What Makes a Great Student

Last week, I wrote about what makes a great teacher.  This week, prompted largely by a couple of essays by Ann Patchett (in her great book This is the Story of a Happy Marriage), I want to think about what makes a great student.  The one aspect of students’ lives I am sure I will not talk about it is grades, as that has no bearing on whether or not a student is great.  I had a great student who was a regular C and D student, as she exemplified what I’m going to talk about.  Not surprisingly, many of them do make As, but that’s not their goal or motivation.

First, they are active learners.  I don’t mean that term in the way that education folks use it today, as some sort of catch phrase for something we professors do in class.  Instead, I mean that they are actively engaged in their educational process.  In class, that means that are fully involved in whatever is going on, whether that’s a PowerPoint lecture being read to them or a class discussion.  Outside of class, they’re looking for more information or different viewpoints on the subject to broaden their view of whatever the subject is.  Here’s what Patchett writes in “Fact vs. Fiction”:

“There are two kinds of educational experience you can have in college. One is passive and one is active. In the first, you are a little bird in the nest with your beak stretched open wide, and the professor gathers up all the information you need and drops it down your gullet. You may feel good about this—after all, you are passionately waiting for this information—but your only role is to accept what you are given. To memorize facts and later repeat the for a test might get you a good grade, but it’s not the same thing as having intellectual curiosity. In the second kind, you are taught to learn how to find the information, and how to think about it, for yourself. You learn how to find the information, and how to think about it, for yourself. You learn how to question and to engage. You realize that one answer is not enough and that you have to look at as many sources as are available to you so that you can piece together a larger picture.”

That leads me to my second point; great students are intellectually curious.  This is related to being an active learner, but it goes beyond it in that it might have nothing to do with class.  These students are always reading or exploring something that has nothing to do with their classes.  Perhaps they’re biology majors who also love reading poetry or poetry students who practice tae kwan do or art majors who read philosophy.  Whenever I teach creative writing classes, I point out how often the writers have some separate interest like this and show students how it informs their writing.  I want them to see that they need to go beyond class if they want to grow as people, which is how one grows as a writer.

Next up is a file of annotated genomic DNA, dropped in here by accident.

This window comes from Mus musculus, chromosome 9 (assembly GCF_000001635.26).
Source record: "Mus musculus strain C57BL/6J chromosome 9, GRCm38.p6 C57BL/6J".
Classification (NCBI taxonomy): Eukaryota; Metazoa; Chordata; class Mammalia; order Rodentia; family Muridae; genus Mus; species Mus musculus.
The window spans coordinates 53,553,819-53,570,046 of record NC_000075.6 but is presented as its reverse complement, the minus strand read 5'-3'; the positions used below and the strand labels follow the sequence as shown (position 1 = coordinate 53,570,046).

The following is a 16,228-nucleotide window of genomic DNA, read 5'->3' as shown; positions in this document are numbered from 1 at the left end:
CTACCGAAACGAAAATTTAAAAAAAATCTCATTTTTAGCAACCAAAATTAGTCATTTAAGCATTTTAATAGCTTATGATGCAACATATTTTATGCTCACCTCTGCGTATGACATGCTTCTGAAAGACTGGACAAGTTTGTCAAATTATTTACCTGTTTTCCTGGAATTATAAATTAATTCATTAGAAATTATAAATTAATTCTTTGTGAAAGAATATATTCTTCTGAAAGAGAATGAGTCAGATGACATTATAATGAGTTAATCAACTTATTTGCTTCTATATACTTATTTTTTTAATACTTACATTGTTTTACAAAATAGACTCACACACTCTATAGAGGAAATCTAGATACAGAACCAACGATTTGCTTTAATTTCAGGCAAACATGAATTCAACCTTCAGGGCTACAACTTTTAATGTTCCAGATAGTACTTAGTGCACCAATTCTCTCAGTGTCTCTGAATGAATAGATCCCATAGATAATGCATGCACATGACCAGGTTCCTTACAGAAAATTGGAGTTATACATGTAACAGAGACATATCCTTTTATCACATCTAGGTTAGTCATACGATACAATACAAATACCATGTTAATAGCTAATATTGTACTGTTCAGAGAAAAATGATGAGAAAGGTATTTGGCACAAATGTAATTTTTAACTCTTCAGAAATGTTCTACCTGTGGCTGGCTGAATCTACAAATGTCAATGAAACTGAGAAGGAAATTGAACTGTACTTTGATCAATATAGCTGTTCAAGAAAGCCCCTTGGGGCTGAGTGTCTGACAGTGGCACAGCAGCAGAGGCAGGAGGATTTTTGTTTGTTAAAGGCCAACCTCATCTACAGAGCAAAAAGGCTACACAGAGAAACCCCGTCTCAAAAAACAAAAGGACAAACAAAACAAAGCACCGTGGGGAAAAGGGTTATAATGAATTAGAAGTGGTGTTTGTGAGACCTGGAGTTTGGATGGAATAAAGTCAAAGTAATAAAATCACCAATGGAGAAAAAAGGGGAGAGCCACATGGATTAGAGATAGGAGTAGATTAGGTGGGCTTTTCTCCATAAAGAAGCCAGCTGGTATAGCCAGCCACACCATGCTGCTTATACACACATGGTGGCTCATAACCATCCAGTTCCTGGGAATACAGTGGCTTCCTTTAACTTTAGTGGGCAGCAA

Next, they need and want to contribute to the conversation of the discipline or subject.  This sounds, again, like active learning, but it is quite different.  When students make comments in class or write their papers, they often simply want to show how much they know.  Those students are definitely engaged in class, and they are actively participating  However, great students want to enter into a conversation, not dominate it.  They ask questions because they are curious, not because they want to show off what they know (professors often do the same thing at conferences, by the way).  They make comments that further discussion, not shut it down.  These students know that they are learning from others around them, and they hope to provide ideas to further everyone’s learning.

Last, undergirding all of these ideas is humility.  I have seen students learn without being humble, but it is much more difficult.  More often, I have seen arrogance prevent students from any real learning.  Great students know how and when to admit that they’re wrong, that they’re view of the subject or world is flawed.  They can then adjust and hear someone else’s viewpoint, take it and change it in whatever way they need to, then make it their own.  They know that the subject matter and the world are wide and they are just one person trying to understand; they know that thousands of people have come before them and will come after them in the conversation of whatever subject they are interested in.

So, why does all of this matter for professors?  We not only need to find ways to teach students to be this way, we need to model it.  We need to come to our subjects with curiosity and passion, even after we’ve dealt with the same ideas for two and three decades.  We need to enter into a conversation with students, listening for what they have to say about the subject.  We need to be humble and remember that, while we know a great deal about our subject, we don’t know everything, not by a long shot.

Students need to see us living out these ideas, which is how they’ll begin to see and believe that such an approach is the right one for their discipline.  It will also make classes much more enjoyable, I would bet, and that’s never a bad thing.


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